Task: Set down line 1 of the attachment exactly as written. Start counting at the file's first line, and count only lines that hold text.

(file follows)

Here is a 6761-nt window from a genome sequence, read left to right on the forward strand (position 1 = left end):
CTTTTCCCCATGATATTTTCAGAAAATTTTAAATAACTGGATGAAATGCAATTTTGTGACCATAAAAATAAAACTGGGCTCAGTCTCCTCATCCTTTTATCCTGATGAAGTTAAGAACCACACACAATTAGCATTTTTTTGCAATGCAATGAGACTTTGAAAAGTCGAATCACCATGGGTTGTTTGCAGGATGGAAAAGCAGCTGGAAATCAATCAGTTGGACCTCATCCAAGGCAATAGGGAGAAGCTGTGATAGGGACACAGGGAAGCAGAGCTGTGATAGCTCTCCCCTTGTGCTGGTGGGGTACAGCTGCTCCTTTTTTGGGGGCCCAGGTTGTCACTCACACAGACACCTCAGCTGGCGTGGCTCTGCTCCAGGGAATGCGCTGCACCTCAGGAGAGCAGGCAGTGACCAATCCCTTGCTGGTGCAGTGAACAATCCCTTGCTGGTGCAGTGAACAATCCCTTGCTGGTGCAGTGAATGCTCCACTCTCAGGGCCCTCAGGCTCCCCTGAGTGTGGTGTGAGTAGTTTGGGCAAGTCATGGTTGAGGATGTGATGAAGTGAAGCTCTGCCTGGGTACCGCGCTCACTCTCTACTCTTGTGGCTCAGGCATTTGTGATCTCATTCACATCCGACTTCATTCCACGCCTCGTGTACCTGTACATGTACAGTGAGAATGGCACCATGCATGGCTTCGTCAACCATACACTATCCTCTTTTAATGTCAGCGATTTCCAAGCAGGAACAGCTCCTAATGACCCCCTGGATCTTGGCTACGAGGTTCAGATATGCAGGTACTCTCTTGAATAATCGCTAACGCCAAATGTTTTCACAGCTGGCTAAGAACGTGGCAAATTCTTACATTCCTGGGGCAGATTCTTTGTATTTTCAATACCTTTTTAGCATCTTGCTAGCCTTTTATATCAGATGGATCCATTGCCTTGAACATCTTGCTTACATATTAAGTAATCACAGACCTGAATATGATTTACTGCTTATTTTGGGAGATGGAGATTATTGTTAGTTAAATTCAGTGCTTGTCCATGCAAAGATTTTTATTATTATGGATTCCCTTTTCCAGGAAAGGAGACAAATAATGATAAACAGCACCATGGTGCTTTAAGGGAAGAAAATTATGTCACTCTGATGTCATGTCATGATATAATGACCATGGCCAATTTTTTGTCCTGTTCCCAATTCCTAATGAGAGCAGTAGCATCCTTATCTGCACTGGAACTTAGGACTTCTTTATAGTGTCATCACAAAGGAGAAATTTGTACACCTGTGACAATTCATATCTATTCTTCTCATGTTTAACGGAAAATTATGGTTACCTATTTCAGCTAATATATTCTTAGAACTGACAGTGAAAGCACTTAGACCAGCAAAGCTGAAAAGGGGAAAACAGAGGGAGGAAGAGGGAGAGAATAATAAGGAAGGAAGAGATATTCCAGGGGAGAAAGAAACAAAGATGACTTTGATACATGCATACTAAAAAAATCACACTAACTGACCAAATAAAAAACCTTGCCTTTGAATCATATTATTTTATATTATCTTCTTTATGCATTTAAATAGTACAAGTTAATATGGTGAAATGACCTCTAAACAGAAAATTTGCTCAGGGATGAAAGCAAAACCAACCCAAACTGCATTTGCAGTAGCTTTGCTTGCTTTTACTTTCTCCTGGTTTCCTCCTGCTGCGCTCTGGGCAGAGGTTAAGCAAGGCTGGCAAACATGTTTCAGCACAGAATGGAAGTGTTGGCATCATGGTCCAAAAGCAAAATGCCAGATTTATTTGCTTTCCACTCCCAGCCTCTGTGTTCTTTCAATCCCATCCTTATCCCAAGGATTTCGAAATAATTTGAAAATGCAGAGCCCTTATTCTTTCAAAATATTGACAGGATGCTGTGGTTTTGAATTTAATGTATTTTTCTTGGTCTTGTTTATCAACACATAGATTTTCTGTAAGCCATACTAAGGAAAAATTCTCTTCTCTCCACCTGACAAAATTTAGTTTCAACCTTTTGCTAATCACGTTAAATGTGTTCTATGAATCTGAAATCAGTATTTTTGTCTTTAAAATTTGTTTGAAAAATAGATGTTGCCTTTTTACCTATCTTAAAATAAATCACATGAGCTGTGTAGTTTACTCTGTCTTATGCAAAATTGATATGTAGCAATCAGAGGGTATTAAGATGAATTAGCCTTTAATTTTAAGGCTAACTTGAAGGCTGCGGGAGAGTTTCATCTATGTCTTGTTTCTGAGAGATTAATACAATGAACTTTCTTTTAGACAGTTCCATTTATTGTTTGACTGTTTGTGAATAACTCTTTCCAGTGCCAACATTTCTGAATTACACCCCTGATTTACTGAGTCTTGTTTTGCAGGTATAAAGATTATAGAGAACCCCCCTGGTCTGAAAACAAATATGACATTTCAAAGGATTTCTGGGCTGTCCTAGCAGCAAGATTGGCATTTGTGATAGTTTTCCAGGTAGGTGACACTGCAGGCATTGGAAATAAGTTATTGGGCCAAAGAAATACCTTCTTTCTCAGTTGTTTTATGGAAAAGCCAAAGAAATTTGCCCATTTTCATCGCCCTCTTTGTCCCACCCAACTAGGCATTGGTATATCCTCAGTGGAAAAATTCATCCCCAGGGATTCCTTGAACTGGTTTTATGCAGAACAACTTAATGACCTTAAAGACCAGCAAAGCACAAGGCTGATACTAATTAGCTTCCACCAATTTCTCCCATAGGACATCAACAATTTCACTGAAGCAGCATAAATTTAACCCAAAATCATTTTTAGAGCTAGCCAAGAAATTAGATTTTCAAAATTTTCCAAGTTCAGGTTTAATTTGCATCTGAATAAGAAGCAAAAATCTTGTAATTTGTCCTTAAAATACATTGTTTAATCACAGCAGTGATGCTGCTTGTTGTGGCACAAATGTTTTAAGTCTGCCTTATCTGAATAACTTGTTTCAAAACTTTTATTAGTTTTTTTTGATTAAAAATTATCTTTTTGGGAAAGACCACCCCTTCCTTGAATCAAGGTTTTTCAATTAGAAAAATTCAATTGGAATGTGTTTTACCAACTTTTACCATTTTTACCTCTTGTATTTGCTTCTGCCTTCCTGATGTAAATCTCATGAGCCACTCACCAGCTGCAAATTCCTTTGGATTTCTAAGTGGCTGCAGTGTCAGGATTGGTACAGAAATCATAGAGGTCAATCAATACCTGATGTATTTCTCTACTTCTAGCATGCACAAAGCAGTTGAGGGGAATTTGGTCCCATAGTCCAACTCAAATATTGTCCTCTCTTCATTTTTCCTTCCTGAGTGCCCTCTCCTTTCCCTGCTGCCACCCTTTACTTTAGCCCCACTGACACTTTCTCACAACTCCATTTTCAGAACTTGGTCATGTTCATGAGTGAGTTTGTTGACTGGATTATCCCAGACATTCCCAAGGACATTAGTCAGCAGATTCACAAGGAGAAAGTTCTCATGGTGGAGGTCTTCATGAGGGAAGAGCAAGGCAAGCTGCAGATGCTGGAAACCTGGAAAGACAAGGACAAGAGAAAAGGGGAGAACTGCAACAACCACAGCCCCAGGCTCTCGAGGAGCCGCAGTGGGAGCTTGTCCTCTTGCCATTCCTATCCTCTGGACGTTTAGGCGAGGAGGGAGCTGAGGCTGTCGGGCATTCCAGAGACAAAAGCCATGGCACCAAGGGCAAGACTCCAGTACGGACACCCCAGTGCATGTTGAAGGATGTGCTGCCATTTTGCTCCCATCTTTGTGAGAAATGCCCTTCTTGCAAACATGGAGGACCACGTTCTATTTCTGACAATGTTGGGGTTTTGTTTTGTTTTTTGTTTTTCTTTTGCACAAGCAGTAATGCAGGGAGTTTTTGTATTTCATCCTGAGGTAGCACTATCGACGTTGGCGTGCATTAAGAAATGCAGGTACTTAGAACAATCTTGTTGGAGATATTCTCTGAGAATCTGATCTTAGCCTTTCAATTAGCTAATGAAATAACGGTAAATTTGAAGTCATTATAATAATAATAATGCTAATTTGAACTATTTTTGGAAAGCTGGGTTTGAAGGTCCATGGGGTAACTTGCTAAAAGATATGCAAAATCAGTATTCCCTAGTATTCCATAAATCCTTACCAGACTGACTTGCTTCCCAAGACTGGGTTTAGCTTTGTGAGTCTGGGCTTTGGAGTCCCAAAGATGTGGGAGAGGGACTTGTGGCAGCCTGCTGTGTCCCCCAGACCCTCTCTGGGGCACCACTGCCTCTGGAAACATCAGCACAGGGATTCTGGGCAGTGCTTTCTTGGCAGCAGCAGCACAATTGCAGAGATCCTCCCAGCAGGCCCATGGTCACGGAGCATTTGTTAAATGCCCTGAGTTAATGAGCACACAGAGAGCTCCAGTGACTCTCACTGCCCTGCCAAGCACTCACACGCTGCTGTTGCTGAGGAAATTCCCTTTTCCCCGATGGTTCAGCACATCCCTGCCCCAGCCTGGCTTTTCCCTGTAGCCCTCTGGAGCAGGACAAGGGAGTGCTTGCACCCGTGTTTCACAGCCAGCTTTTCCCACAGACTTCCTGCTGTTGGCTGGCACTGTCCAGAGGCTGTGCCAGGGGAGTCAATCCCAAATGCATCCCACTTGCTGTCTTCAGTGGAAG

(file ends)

Here is a 6761-nt window from a genome sequence, read left to right on the forward strand (position 1 = left end):